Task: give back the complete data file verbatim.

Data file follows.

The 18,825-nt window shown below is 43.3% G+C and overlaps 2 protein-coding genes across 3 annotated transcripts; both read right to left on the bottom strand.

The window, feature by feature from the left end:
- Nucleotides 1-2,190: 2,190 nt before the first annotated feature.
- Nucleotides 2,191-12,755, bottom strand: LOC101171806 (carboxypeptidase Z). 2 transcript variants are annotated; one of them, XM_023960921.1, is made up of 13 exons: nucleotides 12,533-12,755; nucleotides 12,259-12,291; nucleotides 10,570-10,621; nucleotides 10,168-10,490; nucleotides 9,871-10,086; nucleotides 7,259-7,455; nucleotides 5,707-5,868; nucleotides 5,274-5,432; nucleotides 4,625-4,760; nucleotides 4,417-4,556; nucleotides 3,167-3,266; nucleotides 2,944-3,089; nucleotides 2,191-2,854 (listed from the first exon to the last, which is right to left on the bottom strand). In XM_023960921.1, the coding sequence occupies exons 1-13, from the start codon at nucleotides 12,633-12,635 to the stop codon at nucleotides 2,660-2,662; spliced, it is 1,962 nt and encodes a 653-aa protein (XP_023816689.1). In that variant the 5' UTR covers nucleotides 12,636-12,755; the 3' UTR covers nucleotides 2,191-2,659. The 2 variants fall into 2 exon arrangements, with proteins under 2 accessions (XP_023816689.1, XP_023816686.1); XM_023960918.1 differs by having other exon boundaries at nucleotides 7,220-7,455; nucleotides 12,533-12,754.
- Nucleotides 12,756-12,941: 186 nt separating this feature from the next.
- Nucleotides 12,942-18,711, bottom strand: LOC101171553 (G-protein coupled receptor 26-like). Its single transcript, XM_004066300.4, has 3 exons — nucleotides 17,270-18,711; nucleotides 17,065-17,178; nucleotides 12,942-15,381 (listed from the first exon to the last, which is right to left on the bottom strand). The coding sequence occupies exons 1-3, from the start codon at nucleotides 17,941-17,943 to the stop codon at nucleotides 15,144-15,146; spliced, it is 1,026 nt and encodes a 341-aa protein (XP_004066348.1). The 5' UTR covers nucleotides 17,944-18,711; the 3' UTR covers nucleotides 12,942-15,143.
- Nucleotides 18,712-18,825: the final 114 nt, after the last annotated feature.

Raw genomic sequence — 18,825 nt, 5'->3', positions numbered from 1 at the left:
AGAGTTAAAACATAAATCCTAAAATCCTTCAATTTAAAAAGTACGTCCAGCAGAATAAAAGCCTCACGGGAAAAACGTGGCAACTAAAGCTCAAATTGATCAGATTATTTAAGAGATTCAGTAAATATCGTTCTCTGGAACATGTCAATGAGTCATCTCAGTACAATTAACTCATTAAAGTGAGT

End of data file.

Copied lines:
The 18,825-nt window shown below is 43.3% G+C and overlaps 2 protein-coding genes across 3 annotated transcripts; both read right to left on the bottom strand.

The window, feature by feature from the left end:
- Nucleotides 1-2,190: 2,190 nt before the first annotated feature.
- Nucleotides 2,191-12,755, bottom strand: LOC101171806 (carboxypeptidase Z). 2 transcript variants are annotated; one of them, XM_023960921.1, is made up of 13 exons: nucleotides 12,533-12,755; nucleotides 12,259-12,291; nucleotides 10,570-10,621; nucleotides 10,168-10,490; nucleotides 9,871-10,086; nucleotides 7,259-7,455; nucleotides 5,707-5,868; nucleotides 5,274-5,432; nucleotides 4,625-4,760; nucleotides 4,417-4,556; nucleotides 3,167-3,266; nucleotides 2,944-3,089; nucleotides 2,191-2,854 (listed from the first exon to the last, which is right to left on the bottom strand). In XM_023960921.1, the coding sequence occupies exons 1-13, from the start codon at nucleotides 12,633-12,635 to the stop codon at nucleotides 2,660-2,662; spliced, it is 1,962 nt and encodes a 653-aa protein (XP_023816689.1). In that variant the 5' UTR covers nucleotides 12,636-12,755; the 3' UTR covers nucleotides 2,191-2,659. The 2 variants fall into 2 exon arrangements, with proteins under 2 accessions (XP_023816689.1, XP_023816686.1); XM_023960918.1 differs by having other exon boundaries at nucleotides 7,220-7,455; nucleotides 12,533-12,754.
- Nucleotides 12,756-12,941: 186 nt separating this feature from the next.
- Nucleotides 12,942-18,711, bottom strand: LOC101171553 (G-protein coupled receptor 26-like). Its single transcript, XM_004066300.4, has 3 exons — nucleotides 17,270-18,711; nucleotides 17,065-17,178; nucleotides 12,942-15,381 (listed from the first exon to the last, which is right to left on the bottom strand). The coding sequence occupies exons 1-3, from the start codon at nucleotides 17,941-17,943 to the stop codon at nucleotides 15,144-15,146; spliced, it is 1,026 nt and encodes a 341-aa protein (XP_004066348.1). The 5' UTR covers nucleotides 17,944-18,711; the 3' UTR covers nucleotides 12,942-15,143.
- Nucleotides 18,712-18,825: the final 114 nt, after the last annotated feature.

Raw genomic sequence — 18,825 nt, 5'->3', positions numbered from 1 at the left:
AGAGTTAAAACATAAATCCTAAAATCCTTCAATTTAAAAAGTACGTCCAGCAGAATAAAAGCCTCACGGGAAAAACGTGGCAACTAAAGCTCAAATTGATCAGATTATTTAAGAGATTCAGTAAATATCGTTCTCTGGAACATGTCAATGAGTCATCTCAGTACAATTAACTCATTAAAGTGAGT